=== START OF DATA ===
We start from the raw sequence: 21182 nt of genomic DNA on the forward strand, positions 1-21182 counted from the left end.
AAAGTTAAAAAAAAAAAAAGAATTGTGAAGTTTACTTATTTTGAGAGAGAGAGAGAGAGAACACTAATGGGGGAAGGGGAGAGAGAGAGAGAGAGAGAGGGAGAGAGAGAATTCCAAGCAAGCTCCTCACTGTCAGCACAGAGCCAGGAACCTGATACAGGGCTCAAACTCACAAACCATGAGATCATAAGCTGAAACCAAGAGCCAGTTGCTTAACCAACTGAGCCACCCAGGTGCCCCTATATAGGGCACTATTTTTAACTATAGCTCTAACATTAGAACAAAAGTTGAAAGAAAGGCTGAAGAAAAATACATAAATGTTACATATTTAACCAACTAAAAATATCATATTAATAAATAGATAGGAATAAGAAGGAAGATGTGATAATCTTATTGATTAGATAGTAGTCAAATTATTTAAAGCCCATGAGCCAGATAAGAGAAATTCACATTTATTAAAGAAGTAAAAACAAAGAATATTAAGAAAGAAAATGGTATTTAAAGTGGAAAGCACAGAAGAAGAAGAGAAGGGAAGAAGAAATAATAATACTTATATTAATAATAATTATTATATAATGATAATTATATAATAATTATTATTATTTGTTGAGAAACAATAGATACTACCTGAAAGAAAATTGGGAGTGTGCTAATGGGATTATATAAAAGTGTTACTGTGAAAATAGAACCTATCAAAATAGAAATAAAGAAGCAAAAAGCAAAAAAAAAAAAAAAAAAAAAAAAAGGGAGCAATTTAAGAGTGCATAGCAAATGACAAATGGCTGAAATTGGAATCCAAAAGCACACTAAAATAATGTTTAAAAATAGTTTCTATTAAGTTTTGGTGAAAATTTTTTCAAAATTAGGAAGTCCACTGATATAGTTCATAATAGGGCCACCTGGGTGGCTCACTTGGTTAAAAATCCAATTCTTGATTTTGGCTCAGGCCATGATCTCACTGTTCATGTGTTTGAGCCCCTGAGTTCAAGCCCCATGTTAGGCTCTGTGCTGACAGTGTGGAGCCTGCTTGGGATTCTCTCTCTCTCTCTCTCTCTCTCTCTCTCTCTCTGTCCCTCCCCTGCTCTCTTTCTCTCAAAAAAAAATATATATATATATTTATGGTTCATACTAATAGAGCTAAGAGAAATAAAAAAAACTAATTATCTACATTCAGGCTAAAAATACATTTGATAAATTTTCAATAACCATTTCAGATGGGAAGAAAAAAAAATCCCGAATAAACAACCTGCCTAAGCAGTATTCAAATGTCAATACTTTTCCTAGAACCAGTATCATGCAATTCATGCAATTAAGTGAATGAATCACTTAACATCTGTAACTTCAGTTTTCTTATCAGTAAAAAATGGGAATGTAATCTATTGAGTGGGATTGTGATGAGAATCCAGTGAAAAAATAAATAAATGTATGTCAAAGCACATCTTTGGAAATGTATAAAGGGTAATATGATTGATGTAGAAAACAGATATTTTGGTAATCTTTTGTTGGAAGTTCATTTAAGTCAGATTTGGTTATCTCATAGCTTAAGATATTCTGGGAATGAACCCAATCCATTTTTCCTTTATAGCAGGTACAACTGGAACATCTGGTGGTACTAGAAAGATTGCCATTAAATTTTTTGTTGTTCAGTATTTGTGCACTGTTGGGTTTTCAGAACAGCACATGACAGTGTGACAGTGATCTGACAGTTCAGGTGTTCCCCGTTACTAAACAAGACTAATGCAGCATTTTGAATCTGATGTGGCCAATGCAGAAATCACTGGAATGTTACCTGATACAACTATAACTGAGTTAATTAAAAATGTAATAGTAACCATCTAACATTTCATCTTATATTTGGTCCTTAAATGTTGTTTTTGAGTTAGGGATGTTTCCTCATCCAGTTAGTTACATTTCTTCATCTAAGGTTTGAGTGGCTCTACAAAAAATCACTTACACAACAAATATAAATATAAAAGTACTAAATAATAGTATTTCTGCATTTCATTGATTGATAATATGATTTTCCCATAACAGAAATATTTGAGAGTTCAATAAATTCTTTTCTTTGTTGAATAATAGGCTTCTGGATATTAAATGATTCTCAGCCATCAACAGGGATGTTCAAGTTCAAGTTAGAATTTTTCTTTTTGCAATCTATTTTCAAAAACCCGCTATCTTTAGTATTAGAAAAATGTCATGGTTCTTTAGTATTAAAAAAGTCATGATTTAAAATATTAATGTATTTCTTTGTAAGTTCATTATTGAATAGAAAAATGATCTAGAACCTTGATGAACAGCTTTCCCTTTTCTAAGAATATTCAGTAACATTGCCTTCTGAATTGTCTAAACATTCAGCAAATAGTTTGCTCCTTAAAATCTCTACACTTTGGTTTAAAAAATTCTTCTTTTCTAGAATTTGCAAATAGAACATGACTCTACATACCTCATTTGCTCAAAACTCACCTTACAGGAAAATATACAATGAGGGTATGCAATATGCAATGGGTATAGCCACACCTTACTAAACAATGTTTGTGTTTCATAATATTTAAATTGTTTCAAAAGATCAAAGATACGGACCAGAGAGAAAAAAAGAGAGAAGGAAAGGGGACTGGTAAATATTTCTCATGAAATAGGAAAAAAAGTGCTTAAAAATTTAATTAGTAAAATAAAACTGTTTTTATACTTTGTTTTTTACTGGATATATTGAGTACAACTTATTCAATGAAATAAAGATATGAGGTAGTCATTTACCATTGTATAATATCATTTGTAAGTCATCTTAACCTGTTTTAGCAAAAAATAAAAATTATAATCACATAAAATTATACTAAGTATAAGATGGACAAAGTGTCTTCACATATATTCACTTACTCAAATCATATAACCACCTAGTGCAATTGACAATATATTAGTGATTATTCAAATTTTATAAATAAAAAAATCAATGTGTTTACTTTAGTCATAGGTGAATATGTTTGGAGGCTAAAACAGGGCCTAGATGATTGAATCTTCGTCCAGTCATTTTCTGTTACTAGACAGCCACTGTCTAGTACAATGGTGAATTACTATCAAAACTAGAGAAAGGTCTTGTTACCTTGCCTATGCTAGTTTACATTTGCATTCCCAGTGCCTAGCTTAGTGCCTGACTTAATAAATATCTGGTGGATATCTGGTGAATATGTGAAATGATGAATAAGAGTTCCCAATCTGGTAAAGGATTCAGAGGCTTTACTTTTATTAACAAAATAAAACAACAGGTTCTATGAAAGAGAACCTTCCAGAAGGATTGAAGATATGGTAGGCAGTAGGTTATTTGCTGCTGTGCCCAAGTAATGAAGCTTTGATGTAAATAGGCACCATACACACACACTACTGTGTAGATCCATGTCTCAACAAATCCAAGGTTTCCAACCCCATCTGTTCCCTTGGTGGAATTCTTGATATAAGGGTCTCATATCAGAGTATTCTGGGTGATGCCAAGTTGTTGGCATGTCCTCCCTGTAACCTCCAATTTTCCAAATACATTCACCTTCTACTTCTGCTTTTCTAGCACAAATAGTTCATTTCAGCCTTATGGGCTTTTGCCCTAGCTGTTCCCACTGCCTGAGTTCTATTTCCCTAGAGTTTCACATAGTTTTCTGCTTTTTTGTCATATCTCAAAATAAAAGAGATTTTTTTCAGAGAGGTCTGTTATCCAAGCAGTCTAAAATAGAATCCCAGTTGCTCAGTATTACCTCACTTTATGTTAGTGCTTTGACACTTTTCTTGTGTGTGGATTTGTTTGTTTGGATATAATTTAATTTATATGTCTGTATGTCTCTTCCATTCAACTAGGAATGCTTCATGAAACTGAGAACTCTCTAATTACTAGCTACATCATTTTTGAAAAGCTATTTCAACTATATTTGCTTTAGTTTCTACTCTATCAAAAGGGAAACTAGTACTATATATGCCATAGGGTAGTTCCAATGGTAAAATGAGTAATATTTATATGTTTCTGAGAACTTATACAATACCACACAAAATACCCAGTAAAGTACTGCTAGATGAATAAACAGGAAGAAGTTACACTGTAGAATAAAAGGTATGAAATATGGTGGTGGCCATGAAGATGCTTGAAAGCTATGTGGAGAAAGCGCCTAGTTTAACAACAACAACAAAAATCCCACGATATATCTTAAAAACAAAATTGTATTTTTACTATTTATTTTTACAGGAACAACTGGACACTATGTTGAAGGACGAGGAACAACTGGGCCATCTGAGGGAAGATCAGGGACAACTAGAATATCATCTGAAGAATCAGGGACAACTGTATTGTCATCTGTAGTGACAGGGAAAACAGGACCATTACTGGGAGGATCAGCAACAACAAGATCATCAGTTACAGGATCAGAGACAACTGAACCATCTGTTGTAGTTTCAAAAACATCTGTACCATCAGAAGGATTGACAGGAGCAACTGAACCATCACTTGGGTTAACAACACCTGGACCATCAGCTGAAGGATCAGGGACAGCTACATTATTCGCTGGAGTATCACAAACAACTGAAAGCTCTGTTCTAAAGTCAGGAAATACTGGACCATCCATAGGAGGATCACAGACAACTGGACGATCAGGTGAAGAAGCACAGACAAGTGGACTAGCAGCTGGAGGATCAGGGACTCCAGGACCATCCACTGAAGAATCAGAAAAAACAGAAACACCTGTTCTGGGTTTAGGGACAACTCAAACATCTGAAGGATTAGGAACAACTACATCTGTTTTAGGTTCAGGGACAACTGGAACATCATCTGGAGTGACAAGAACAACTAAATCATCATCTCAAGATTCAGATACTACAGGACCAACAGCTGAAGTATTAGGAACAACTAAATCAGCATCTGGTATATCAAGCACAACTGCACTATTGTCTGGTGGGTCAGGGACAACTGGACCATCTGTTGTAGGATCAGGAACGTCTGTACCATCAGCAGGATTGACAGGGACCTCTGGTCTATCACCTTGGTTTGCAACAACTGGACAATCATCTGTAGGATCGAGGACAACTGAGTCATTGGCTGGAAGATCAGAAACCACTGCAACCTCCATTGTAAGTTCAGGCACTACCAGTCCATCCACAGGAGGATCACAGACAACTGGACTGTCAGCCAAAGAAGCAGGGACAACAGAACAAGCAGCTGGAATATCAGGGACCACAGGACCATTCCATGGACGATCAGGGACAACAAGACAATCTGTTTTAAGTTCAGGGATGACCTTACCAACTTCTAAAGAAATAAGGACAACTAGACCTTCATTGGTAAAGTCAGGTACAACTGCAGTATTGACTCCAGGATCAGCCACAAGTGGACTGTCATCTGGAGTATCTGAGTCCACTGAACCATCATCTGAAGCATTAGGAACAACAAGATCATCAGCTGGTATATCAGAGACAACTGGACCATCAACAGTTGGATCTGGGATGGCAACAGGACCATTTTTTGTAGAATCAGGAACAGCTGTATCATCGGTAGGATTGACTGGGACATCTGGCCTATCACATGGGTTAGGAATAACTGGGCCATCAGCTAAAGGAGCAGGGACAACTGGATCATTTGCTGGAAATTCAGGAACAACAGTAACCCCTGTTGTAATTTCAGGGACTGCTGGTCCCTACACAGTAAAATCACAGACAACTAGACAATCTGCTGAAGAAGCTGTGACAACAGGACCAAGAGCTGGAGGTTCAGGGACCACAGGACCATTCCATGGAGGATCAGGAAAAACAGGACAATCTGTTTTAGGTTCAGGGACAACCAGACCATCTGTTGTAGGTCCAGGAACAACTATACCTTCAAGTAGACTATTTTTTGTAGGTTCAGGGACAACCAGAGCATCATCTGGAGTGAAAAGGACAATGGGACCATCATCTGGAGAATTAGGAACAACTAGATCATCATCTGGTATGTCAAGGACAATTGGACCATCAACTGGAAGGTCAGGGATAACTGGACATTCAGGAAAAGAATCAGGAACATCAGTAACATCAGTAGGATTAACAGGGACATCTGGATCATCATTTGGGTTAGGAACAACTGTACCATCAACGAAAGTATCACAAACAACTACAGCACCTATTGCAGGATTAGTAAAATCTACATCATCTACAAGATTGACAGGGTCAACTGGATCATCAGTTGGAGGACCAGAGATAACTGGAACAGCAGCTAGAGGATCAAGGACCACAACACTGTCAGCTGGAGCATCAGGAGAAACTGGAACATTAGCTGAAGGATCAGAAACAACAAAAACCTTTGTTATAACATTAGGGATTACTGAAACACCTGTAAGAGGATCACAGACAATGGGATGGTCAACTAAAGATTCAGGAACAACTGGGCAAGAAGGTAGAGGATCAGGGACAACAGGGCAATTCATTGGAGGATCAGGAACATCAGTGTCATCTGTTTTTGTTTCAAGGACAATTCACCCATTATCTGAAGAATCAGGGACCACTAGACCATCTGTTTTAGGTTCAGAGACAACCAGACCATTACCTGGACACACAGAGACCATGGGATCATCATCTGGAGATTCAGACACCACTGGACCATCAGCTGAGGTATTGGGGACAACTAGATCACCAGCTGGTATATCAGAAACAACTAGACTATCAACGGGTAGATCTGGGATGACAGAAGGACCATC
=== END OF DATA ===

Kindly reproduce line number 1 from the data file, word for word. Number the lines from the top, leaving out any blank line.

We start from the raw sequence: 21182 nt of genomic DNA on the forward strand, positions 1-21182 counted from the left end.